But, if those of us who will be driving this holiday weekend don't give also some thought to road safety, too many Americans won't be able to enjoy that future.
When those who served us overseas return home and begin seeking career opportunities, we owe them a fair shake. And with the Bureau of Labor Statistics indicating that commercial trucking is a high-growth field--with more than 300,000 additional positions expected by 2020--connecting America's Veterans and their families with career opportunities in trucking makes good sense.
So today, the Federal Motor Carrier Safety Administration announced almost $1 million in grants to six colleges that will help increase enrollment in commercial motor vehicle training programs and provide job placement assistance for veterans and their spouses. That will make it easier for veterans and their spouses to obtain Commercial Driver's Licenses and find jobs.
Devore Interchange project latest in DOT support to improve freight movement
California's Devore Interchange is a critical freight link serving 21,000 trucks each day. It links Interstates 15 and 215; and it connects freight traffic from the Ports of Los Angeles and Long Beach with critical points east. It also carries more than one million drivers per week and can back up as far as five miles due to excess volume.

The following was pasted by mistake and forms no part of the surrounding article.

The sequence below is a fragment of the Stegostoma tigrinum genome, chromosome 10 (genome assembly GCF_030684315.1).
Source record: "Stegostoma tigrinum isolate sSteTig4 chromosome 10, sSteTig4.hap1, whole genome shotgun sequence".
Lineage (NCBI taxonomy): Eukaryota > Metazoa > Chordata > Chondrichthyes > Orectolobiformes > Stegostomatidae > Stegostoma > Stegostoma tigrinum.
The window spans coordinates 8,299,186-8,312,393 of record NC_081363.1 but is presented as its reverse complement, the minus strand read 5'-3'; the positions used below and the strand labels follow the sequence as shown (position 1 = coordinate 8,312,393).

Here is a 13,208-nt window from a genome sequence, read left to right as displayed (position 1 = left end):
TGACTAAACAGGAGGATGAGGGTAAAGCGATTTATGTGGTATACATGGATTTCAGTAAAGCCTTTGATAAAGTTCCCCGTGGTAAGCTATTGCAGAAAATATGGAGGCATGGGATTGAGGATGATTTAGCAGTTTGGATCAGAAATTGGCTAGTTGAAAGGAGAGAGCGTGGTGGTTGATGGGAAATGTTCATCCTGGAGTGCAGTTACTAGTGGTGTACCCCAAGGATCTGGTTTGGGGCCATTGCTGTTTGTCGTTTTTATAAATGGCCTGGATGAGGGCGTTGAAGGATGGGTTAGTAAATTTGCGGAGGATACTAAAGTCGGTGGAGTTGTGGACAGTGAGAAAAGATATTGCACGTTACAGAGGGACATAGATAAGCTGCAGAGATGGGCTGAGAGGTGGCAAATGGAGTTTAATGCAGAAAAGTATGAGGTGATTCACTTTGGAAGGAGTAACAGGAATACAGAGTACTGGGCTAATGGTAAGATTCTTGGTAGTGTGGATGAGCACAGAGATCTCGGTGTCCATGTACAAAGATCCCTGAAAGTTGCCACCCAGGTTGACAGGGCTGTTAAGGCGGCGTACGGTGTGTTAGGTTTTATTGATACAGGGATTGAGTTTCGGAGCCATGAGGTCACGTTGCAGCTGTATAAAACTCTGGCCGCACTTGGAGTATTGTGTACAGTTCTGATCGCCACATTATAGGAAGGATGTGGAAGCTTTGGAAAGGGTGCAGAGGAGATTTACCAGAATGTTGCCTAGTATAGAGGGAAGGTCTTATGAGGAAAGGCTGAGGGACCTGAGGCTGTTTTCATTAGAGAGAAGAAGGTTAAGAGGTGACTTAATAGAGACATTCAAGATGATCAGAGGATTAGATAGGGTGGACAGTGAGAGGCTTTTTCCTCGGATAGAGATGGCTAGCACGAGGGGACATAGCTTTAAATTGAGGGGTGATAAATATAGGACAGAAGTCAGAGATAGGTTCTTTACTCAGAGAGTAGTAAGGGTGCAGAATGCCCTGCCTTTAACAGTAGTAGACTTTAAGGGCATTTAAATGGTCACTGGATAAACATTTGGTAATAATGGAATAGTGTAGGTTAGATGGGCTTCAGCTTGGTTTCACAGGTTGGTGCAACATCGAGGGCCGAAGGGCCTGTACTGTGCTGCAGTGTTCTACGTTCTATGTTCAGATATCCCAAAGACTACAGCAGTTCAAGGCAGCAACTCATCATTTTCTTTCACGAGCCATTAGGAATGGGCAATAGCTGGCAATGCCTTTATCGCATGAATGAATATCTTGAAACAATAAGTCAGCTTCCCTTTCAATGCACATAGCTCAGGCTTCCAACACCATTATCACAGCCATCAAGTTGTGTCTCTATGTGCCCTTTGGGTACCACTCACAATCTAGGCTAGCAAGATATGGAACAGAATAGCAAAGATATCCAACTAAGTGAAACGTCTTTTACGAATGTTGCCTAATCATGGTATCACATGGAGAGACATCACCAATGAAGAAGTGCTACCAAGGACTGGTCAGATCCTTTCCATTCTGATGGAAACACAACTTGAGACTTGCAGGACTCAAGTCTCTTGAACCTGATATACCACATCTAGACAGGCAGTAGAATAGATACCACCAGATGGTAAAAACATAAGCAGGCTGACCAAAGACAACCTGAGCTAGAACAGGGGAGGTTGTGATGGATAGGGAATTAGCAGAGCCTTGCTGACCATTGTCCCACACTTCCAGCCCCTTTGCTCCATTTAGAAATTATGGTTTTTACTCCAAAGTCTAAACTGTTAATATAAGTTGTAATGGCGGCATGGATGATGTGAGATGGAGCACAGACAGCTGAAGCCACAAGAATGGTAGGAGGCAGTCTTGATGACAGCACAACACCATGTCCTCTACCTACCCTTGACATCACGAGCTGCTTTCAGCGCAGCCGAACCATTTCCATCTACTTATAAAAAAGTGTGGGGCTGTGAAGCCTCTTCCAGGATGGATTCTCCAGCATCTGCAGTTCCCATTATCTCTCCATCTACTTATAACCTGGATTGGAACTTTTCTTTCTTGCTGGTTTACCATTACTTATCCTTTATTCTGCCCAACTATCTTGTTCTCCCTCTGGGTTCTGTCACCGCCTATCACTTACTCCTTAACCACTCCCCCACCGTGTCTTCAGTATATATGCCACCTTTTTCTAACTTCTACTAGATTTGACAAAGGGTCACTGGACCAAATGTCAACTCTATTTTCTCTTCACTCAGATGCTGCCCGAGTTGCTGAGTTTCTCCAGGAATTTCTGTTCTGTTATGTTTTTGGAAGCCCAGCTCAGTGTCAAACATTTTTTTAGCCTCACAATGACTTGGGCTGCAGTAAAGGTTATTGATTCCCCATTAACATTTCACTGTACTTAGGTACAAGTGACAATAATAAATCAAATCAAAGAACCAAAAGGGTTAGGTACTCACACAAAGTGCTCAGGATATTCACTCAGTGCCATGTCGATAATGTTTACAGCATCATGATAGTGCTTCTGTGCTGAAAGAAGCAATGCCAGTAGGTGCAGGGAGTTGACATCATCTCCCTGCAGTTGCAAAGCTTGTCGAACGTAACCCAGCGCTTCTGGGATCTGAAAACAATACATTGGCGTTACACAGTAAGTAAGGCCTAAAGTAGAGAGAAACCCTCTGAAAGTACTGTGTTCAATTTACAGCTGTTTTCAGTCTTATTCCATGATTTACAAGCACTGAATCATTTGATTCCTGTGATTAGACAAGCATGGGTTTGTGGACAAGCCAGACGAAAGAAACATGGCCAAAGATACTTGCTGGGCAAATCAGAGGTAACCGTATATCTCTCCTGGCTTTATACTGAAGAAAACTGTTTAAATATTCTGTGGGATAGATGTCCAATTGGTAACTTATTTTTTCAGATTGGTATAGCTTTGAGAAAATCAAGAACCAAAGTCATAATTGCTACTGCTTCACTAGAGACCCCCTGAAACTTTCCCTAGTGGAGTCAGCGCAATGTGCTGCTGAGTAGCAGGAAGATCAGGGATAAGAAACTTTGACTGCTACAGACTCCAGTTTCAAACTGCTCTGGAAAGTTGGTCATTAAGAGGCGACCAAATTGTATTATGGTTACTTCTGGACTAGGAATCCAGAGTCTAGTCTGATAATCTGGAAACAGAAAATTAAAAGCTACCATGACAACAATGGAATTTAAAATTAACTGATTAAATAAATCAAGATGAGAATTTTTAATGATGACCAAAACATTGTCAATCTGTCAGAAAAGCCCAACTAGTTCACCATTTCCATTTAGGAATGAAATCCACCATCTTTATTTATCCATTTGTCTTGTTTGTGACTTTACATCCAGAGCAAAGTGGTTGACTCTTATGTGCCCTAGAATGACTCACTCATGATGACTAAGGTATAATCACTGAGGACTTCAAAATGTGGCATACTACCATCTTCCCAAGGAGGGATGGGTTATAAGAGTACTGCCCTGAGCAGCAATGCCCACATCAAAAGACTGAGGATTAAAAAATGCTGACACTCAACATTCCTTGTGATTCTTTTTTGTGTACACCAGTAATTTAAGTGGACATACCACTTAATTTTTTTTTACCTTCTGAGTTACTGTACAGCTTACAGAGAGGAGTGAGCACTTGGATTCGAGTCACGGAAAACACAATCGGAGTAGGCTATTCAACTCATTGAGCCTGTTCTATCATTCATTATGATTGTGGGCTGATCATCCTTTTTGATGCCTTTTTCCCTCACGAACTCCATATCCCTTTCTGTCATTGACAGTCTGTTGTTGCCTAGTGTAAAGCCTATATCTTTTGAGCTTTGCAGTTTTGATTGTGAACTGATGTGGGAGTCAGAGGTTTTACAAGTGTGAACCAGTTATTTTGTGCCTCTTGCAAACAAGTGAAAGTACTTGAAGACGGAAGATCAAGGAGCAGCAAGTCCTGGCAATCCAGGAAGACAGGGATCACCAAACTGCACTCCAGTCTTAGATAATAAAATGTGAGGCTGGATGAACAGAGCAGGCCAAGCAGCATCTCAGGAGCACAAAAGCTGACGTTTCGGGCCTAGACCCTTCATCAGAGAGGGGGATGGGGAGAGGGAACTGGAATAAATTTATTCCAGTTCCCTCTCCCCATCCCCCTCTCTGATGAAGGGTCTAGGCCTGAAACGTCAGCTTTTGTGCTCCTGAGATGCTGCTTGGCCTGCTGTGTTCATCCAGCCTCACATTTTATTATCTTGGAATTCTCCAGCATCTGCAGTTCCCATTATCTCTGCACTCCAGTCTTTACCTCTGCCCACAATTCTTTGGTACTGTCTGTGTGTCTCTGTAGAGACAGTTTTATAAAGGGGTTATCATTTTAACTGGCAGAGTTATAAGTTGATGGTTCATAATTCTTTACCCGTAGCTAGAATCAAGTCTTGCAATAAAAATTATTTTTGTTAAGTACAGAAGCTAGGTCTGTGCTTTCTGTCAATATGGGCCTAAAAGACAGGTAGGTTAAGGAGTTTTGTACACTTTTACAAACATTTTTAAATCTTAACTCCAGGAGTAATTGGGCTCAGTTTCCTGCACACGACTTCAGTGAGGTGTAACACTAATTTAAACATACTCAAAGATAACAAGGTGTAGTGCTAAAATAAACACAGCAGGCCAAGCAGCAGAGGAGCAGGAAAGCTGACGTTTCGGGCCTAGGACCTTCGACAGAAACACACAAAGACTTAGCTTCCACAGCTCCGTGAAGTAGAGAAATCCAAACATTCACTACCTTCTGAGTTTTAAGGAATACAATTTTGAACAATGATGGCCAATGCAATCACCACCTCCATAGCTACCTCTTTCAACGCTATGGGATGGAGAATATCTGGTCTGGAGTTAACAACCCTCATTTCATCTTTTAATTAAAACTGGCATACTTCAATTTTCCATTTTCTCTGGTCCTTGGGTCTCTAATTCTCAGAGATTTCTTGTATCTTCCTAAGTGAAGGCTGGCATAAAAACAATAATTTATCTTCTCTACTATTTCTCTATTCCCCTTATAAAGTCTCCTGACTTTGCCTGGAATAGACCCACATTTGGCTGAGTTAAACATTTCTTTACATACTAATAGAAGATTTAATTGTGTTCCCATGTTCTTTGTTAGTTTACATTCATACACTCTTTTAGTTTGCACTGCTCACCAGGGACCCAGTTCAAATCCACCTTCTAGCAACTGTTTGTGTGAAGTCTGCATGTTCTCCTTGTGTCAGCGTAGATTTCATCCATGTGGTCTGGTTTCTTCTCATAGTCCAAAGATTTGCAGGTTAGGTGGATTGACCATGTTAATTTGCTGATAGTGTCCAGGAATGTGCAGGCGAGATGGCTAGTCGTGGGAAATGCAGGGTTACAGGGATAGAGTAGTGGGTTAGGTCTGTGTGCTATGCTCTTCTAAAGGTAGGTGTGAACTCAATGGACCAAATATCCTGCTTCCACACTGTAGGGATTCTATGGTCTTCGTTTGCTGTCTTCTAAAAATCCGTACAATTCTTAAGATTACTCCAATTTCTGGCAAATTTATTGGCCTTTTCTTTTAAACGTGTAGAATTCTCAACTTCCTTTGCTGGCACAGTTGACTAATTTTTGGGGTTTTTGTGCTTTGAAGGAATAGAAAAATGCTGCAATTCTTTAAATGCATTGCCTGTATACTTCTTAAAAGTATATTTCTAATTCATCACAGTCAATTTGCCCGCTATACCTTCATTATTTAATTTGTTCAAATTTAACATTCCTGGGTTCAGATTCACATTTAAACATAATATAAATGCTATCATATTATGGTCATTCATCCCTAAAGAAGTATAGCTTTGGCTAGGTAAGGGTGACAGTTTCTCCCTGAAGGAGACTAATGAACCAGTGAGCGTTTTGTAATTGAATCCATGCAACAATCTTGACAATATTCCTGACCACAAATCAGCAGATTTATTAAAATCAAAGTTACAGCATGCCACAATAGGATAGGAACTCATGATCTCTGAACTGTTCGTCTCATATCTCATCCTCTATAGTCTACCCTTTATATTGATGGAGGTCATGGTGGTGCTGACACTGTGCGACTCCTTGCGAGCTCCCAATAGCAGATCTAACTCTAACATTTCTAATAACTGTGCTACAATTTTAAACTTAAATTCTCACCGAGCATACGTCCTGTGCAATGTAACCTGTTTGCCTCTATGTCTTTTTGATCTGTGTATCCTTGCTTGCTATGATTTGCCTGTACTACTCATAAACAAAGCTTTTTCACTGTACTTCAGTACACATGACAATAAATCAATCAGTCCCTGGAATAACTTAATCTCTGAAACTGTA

A bottleneck like that doesn't just slow down San Bernardino County; it slows down our nation's economy. So we're pleased to see that California has broken ground on a modernized Devore Interchange that will relieve freight congestion through this critical corridor.
Deputy Federal Highway Administrator Greg Nadeau was on hand to help state and local officials celebrate the start of this important project. And he offered three terrific reasons for the $245 million federal investment to see this work through...
Today, I am thrilled to begin serving as the 17th U.S. Secretary of Transportation. In my first official blog post, I wanted to tell you more about myself and my goals for leading DOT.
I believe in safe, effective transportation, and whether it is a bus, road, train, plane, or ship, our transportation system --at its best-- connects people to a better quality of life.
This morning I wrote that solving our nation's transportation challenges, "requires vision--men and women who can develop innovative solutions, and champions who...have the fortitude to see them through." This afternoon, I want to share with you my thoughts about what it takes to be one of those champions.
Cross-posted from The Chicago Tribune.
I'm a lifelong Republican who served seven terms in Congress. When President Barack Obama called on me to serve in his historic administration, I knew it was a once-in-a-lifetime opportunity for truly bipartisan public service. Sure, we had our differences. But we shared a passion for public service — and that's what mattered.
As I close the last chapter in my book of service, I'm taking stock of the Washington I see today. Sadly, I see a town that is increasingly distracted by political sideshows and name-calling, which are hurting its ability to effectively address our most pressing issues.